It’s January, it’s cold, it’s gloomy and frankly it’s turning into a bit of a slog already. The festive season is well and truly over, your day-to-day finances might well be heaving under the strain of all that Christmas excess. And despite all your best intentions, those new year resolutions are starting to rankle with you. And we’re only a few weeks in!

But don’t worry, you are not alone. Dubbed ‘Blue Monday’, the third Monday of the year, which is 20 January this year, is also known as the most depressing day of the year.

There isn’t much science behind it. Blue Monday was a stunt dreamed up by a life coach back in 2005 and its ‘formula’ takes into consideration all sorts of factors from the weather and levels of debt, to the amount of time elapsed since Christmas and general feelings of low motivation. But, having said that, it’s probably something we can all relate to.

Of course, January doesn’t have to be a time of doom and gloom. For many it is instead an opportunity to kick-start good habits, set new plans into action and make a fresh start.

Rather than letting the new year blues get to you, take one positive step today and kick Blue Monday into touch with three new year resolutions for 2020 that we can all manage.

1. Pay yourself first

Whether it’s saving more into your pension, or starting a regular investment, make a commitment to set some of your hard-earned money aside for you. While we can each save up to £20,000 into an ISA in the current tax year, start small, but keep your savings regular and it will pay off in the long run.

ISAs aren’t the only tax-efficient way to save. You can pay up to £40,000 in each tax year into your pension pot, including employer contributions (this figure does not include any transfers you wish to make from other pension providers; there is no limit to how much you can transfer). If you pay in more than this you could end up paying up to 45% tax. However, you can use unused annual allowances from the previous three tax years. So, if you haven’t made any payments into a pension over the past three years, you could potentially pay in up to £155,000 this year, without incurring any tax charges.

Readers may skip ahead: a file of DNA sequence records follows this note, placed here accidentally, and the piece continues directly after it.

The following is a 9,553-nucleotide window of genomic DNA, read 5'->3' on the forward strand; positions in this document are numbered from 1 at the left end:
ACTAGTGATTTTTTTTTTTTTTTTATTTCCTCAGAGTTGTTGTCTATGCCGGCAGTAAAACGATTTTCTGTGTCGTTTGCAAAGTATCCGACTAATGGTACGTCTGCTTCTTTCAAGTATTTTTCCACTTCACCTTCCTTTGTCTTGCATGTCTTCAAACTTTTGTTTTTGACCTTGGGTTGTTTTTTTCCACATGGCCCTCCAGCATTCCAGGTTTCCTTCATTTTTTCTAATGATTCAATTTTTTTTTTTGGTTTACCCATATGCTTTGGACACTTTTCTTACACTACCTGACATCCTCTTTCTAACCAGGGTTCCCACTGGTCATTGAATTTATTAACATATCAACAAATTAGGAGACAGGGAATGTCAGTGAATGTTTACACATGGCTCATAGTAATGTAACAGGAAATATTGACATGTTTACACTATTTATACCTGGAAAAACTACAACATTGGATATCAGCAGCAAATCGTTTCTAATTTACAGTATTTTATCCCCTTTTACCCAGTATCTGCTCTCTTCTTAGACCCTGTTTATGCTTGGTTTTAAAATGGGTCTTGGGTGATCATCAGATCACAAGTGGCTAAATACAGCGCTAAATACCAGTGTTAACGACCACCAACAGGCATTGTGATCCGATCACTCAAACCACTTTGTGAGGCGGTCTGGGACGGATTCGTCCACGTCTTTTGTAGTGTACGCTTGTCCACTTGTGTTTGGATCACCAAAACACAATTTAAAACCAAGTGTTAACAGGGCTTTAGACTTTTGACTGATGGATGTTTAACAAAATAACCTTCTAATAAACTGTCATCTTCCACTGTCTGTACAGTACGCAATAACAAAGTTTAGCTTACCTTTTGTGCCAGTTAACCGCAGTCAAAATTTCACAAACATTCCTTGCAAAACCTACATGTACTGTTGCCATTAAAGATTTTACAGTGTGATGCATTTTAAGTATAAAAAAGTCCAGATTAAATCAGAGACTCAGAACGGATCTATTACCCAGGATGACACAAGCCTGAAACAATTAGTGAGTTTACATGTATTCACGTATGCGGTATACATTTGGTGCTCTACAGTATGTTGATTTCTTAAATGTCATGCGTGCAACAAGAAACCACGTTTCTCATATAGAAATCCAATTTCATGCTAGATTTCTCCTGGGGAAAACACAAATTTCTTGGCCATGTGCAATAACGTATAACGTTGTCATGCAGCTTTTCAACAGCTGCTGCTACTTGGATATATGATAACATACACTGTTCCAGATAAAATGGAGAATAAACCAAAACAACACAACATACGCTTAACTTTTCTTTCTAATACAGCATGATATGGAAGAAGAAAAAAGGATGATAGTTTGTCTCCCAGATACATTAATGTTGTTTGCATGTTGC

2. Simplify your finances

Whether you’re trying to keep track of a number of pensions with previous employers, or you’ve got three different ISA accounts or too many funds in your investment portfolio, it’s time to simplify things.

Consolidating your various pensions into one will make checking you’re on target easier and could save you money. Similarly, switching to one ISA can make it easier to see how your overall portfolio is growing.

3. Save and invest without sacrifice

How many times do you really use that gym membership? Is your TV package really worth the monthly cost? Could you really taste the difference if you opted for supermarket own-brand rather than the household names you usually go for in your weekly shop?

Make a resolution to make a saving on one thing you’re frittering money on unnecessarily and then invest the money instead. Whether you’re saving for a rainy day, planning to start your own business, have a big life event coming up in 2020, such as a wedding, the arrival of a new baby or a big house move, or maybe your priority is simply to look after your future financial security, then setting up a savings habit that doesn’t require sacrifice means you’re more likely to stick to it and keep going.

So whatever plans you have for 2020 and beyond, make this the year you really take charge of your finances.

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Important Information: The value of investments and the income from them can go down as well as up, so you may not get back what you invest. This information does not constitute investment advice and should not be used as the basis for any investment decision nor should it be treated as a recommendation for any investment or action. Eligibility to invest into an ISA and the value of tax savings depends on personal circumstances and all tax rules may change. Withdrawals from a pension product will not normally be possible until you reach age 55. You should regularly review your investment objectives and choices and if you are unsure whether an investment is suitable for you, you should contact an authorised financial adviser.